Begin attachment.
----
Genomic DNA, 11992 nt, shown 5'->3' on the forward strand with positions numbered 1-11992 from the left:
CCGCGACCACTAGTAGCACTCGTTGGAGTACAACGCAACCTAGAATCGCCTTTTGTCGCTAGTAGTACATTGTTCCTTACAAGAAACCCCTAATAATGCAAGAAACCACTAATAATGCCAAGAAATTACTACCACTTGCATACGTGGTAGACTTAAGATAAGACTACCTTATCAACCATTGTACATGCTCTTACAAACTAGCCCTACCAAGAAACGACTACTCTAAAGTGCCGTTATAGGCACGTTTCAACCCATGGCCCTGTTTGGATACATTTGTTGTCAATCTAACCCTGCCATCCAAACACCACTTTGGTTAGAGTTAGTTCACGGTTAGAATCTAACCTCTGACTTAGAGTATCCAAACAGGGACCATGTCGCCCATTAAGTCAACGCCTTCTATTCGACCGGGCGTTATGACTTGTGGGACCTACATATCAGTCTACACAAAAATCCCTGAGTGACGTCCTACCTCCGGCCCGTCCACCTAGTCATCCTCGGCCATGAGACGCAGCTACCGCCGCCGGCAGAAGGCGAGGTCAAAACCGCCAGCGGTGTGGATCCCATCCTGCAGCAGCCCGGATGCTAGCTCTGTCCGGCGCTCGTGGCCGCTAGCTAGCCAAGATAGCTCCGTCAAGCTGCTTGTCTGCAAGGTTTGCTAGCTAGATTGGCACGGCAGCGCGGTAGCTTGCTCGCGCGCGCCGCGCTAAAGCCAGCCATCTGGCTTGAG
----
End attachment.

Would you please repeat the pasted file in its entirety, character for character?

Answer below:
Genomic DNA, 11992 nt, shown 5'->3' on the forward strand with positions numbered 1-11992 from the left:
CCGCGACCACTAGTAGCACTCGTTGGAGTACAACGCAACCTAGAATCGCCTTTTGTCGCTAGTAGTACATTGTTCCTTACAAGAAACCCCTAATAATGCAAGAAACCACTAATAATGCCAAGAAATTACTACCACTTGCATACGTGGTAGACTTAAGATAAGACTACCTTATCAACCATTGTACATGCTCTTACAAACTAGCCCTACCAAGAAACGACTACTCTAAAGTGCCGTTATAGGCACGTTTCAACCCATGGCCCTGTTTGGATACATTTGTTGTCAATCTAACCCTGCCATCCAAACACCACTTTGGTTAGAGTTAGTTCACGGTTAGAATCTAACCTCTGACTTAGAGTATCCAAACAGGGACCATGTCGCCCATTAAGTCAACGCCTTCTATTCGACCGGGCGTTATGACTTGTGGGACCTACATATCAGTCTACACAAAAATCCCTGAGTGACGTCCTACCTCCGGCCCGTCCACCTAGTCATCCTCGGCCATGAGACGCAGCTACCGCCGCCGGCAGAAGGCGAGGTCAAAACCGCCAGCGGTGTGGATCCCATCCTGCAGCAGCCCGGATGCTAGCTCTGTCCGGCGCTCGTGGCCGCTAGCTAGCCAAGATAGCTCCGTCAAGCTGCTTGTCTGCAAGGTTTGCTAGCTAGATTGGCACGGCAGCGCGGTAGCTTGCTCGCGCGCGCCGCGCTAAAGCCAGCCATCTGGCTTGAG